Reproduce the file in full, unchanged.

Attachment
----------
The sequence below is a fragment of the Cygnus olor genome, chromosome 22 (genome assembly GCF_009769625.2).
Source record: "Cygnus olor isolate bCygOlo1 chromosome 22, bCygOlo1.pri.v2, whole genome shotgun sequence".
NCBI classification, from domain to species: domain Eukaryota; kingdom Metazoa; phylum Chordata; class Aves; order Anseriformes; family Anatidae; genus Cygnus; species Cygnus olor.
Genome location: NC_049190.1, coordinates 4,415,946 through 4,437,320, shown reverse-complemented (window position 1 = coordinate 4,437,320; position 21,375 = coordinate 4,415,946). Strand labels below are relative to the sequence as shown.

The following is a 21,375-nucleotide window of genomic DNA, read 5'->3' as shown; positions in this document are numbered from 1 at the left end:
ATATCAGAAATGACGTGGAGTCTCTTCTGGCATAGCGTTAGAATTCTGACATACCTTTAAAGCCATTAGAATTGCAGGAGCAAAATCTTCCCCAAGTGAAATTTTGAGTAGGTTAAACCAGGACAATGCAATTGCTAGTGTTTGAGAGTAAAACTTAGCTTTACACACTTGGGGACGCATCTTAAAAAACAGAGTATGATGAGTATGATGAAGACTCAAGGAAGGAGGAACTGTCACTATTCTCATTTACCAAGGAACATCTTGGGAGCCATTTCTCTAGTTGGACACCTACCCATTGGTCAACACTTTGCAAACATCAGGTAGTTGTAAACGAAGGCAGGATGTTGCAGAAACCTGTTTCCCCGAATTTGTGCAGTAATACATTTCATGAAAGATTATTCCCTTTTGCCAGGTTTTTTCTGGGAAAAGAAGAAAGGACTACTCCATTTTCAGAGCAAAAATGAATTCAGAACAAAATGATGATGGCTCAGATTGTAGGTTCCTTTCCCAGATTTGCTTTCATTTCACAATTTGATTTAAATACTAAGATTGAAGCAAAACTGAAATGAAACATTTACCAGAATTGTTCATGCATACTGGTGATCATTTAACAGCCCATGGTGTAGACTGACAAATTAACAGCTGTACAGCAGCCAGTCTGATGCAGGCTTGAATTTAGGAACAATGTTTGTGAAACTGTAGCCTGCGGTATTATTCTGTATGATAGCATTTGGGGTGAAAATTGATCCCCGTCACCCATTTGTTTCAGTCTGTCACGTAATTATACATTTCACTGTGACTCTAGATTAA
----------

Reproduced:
The sequence below is a fragment of the Cygnus olor genome, chromosome 22 (genome assembly GCF_009769625.2).
Source record: "Cygnus olor isolate bCygOlo1 chromosome 22, bCygOlo1.pri.v2, whole genome shotgun sequence".
NCBI classification, from domain to species: domain Eukaryota; kingdom Metazoa; phylum Chordata; class Aves; order Anseriformes; family Anatidae; genus Cygnus; species Cygnus olor.
Genome location: NC_049190.1, coordinates 4,415,946 through 4,437,320, shown reverse-complemented (window position 1 = coordinate 4,437,320; position 21,375 = coordinate 4,415,946). Strand labels below are relative to the sequence as shown.

The following is a 21,375-nucleotide window of genomic DNA, read 5'->3' as shown; positions in this document are numbered from 1 at the left end:
ATATCAGAAATGACGTGGAGTCTCTTCTGGCATAGCGTTAGAATTCTGACATACCTTTAAAGCCATTAGAATTGCAGGAGCAAAATCTTCCCCAAGTGAAATTTTGAGTAGGTTAAACCAGGACAATGCAATTGCTAGTGTTTGAGAGTAAAACTTAGCTTTACACACTTGGGGACGCATCTTAAAAAACAGAGTATGATGAGTATGATGAAGACTCAAGGAAGGAGGAACTGTCACTATTCTCATTTACCAAGGAACATCTTGGGAGCCATTTCTCTAGTTGGACACCTACCCATTGGTCAACACTTTGCAAACATCAGGTAGTTGTAAACGAAGGCAGGATGTTGCAGAAACCTGTTTCCCCGAATTTGTGCAGTAATACATTTCATGAAAGATTATTCCCTTTTGCCAGGTTTTTTCTGGGAAAAGAAGAAAGGACTACTCCATTTTCAGAGCAAAAATGAATTCAGAACAAAATGATGATGGCTCAGATTGTAGGTTCCTTTCCCAGATTTGCTTTCATTTCACAATTTGATTTAAATACTAAGATTGAAGCAAAACTGAAATGAAACATTTACCAGAATTGTTCATGCATACTGGTGATCATTTAACAGCCCATGGTGTAGACTGACAAATTAACAGCTGTACAGCAGCCAGTCTGATGCAGGCTTGAATTTAGGAACAATGTTTGTGAAACTGTAGCCTGCGGTATTATTCTGTATGATAGCATTTGGGGTGAAAATTGATCCCCGTCACCCATTTGTTTCAGTCTGTCACGTAATTATACATTTCACTGTGACTCTAGATTAA